Morning Coffee: Battle-worn bank CEO calls upon colleagues to be kind. The office where JPMorgan millionaires are multiplying
It’s not as classic a stock market indicator as magazine covers or hemlines, but the tone of the monthly Jefferies Leadership Letter is often a good insight into the state of sentiment for the industry. And the February edition, “People and Purpose” is unusually … raw? Emotional? It’s not the first time that Rich Handler and Brian Friedman have emphasised the human dimension, talked frankly about mental health or called for more empathy (May of 2022 being an example). But the latest letter seems to go quite far beyond “it’s ok to not be ok” clichés, and well into admitting that for a significant proportion of bankers, everything really isn’t ok:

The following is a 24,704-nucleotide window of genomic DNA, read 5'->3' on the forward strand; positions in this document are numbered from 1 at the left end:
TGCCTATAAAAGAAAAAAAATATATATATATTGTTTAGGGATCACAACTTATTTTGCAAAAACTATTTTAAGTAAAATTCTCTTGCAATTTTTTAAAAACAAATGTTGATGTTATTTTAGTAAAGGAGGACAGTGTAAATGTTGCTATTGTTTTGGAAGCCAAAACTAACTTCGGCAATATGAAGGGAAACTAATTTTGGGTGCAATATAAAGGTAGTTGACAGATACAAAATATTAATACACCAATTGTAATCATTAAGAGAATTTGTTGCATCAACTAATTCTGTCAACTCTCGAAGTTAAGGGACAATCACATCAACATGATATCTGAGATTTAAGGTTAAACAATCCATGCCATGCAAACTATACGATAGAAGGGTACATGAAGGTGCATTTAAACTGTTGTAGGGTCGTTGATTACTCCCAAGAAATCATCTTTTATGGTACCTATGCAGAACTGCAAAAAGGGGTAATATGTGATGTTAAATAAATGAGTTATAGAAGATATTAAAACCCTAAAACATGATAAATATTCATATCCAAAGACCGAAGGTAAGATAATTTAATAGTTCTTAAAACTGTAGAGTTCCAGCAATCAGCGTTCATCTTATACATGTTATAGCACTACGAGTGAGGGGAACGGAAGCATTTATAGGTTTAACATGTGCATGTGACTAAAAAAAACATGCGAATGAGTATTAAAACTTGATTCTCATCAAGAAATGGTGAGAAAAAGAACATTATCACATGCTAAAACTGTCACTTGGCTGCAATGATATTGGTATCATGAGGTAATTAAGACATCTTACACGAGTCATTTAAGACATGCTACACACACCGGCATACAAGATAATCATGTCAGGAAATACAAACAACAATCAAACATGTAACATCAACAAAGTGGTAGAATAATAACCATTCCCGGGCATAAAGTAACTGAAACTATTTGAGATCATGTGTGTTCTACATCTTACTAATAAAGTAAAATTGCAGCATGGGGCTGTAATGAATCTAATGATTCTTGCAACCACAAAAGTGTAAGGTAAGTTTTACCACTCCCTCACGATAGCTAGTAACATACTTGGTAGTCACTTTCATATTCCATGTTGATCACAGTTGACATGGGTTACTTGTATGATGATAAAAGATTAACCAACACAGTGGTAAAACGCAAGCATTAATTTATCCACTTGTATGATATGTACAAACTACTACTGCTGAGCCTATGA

“We know from first-hand experience and caring that many people at Jefferies are dealing with, among other travails, things such as: personal mental and physical health issues; grief for siblings, friends, parents or spouses that are very ill or who have recently passed away; painful separations or divorces that are affecting them and their families; managing workload and expectations (real and self-imposed); layoff worries; and career development uncertainties. […]. If nothing else comes from this note, we hope that everyone gets a little solace and comfort seeing that nobody is alone with any of these burdens.”
Reflecting on this reality, the top two announce that they have changed their perspective – from now on Rich and Brian “will NOT be prioritizing” things like “How we recruit new talent” and “Whether new clients or partners will join us”. Although this might look like a soft announcement that the hiring spree is over, that doesn’t seem to be quite the intended message – “These are all ingrained in our DNA and they will never escape”. It’s just that growth and financial targets at Jefferies are now less important than being “The Wall Street Firm that is HUMAN” and “the firm that stands for respect and giving back to society”.